Thursday, July 31, 2008


Example 1: Last month I received a female patient (58 years) of B/L hip OA with extreme capsular tightness to a degree you can call fibrous ankylosis. This patient had left side affected first. On examination lt. Side showed more deformity than rt. Side.
Example 2: Yesterday I received another female patient (71 years) who was treated by me 3 months ago for left sided OA hip. This patient has developed similar features on the Rt side of her hip. My examination revealed typical capsular pattern.
Now the question is can we predict the outcome of the other hip if one of the hip is affected by OA? Vossinaskis IC et al has the same question. They examined the anteroposterior radiographs of the pelvis of 95 white patients with unilateral idiopathic (56 patients) or secondary to congenital hip diseases (39 patients) OA. The other hip was free from symptoms (pain or limping) at the initial examination and without radiographic evidence of OA; it was what we call a "normal" hip.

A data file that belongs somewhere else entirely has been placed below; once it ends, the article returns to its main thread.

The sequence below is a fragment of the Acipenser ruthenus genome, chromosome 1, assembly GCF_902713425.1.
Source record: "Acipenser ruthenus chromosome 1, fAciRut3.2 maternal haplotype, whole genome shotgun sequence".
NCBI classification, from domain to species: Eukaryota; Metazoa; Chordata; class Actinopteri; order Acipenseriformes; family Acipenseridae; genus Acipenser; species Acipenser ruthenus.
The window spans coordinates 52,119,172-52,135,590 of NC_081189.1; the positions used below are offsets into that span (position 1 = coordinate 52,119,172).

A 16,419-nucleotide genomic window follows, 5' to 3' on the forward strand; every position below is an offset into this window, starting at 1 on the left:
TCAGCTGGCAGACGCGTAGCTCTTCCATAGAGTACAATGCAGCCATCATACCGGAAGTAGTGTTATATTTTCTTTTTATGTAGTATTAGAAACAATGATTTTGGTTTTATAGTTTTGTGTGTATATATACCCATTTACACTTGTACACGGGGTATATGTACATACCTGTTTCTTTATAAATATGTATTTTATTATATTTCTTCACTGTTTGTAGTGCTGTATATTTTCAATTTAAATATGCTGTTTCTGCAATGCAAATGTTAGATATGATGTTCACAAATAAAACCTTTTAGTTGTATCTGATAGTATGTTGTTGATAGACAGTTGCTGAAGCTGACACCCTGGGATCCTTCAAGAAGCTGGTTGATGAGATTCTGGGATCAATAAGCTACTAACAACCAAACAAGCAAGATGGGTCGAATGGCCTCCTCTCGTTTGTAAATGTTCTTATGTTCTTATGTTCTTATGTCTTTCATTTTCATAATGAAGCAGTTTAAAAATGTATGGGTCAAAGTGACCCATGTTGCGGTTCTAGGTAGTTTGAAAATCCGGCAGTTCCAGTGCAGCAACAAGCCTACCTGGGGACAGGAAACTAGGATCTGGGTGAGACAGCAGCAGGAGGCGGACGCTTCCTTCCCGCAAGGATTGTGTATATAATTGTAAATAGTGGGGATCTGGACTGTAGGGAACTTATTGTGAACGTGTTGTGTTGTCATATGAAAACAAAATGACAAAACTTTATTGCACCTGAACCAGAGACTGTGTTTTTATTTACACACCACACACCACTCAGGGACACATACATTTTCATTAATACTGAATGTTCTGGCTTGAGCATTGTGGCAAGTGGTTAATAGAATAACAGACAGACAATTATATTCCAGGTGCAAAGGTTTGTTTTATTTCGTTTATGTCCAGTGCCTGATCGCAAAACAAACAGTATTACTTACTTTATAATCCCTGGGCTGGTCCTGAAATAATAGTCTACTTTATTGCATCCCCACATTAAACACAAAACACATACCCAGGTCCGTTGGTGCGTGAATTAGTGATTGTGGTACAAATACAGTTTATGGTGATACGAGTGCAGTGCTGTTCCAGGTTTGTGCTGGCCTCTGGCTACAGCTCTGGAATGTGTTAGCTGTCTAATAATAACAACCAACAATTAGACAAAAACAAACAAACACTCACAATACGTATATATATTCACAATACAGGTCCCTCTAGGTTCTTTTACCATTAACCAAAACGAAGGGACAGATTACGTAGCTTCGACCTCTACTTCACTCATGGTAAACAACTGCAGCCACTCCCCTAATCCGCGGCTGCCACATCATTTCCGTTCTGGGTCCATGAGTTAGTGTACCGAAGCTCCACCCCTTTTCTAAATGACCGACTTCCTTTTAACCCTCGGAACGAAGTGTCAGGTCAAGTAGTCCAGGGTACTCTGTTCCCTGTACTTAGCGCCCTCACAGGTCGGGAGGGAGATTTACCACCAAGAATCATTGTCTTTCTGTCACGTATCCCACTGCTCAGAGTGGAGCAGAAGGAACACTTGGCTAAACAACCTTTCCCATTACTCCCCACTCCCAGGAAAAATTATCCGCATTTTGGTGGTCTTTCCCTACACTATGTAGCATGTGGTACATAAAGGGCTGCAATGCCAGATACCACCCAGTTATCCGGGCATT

They evaluated 2 parameters:
a. the type of osteoarthritis of the involved hip and
b. the range of four radiographic indices of the contralateral hip:
1) The weight-bearing surface,
2) The acetabular angle,
3) The Wiberg's center-edge angle, and
4) The neck-shaft angle.
The conclusions drawn from this study are as follows:
1. Patient with idiopathic OA of one hip is at increased risk of developing OA in the other hip.
2. The outcome of the other hip cannot be predicted only on the basis of the evaluation of its radiographic indices.
3. Among the different indices, weight-bearing surface seems to have a strong influence toward the development of OA.
For researchers: for this type of study involving predictive question, regression analysis is used. This group of researchers has used a special technique called Logistic regression analysis. Logistic regression analysis showed that the presence of idiopathic OA in one hip had a statistically significant effect on the development of OA on the other hip (p <>

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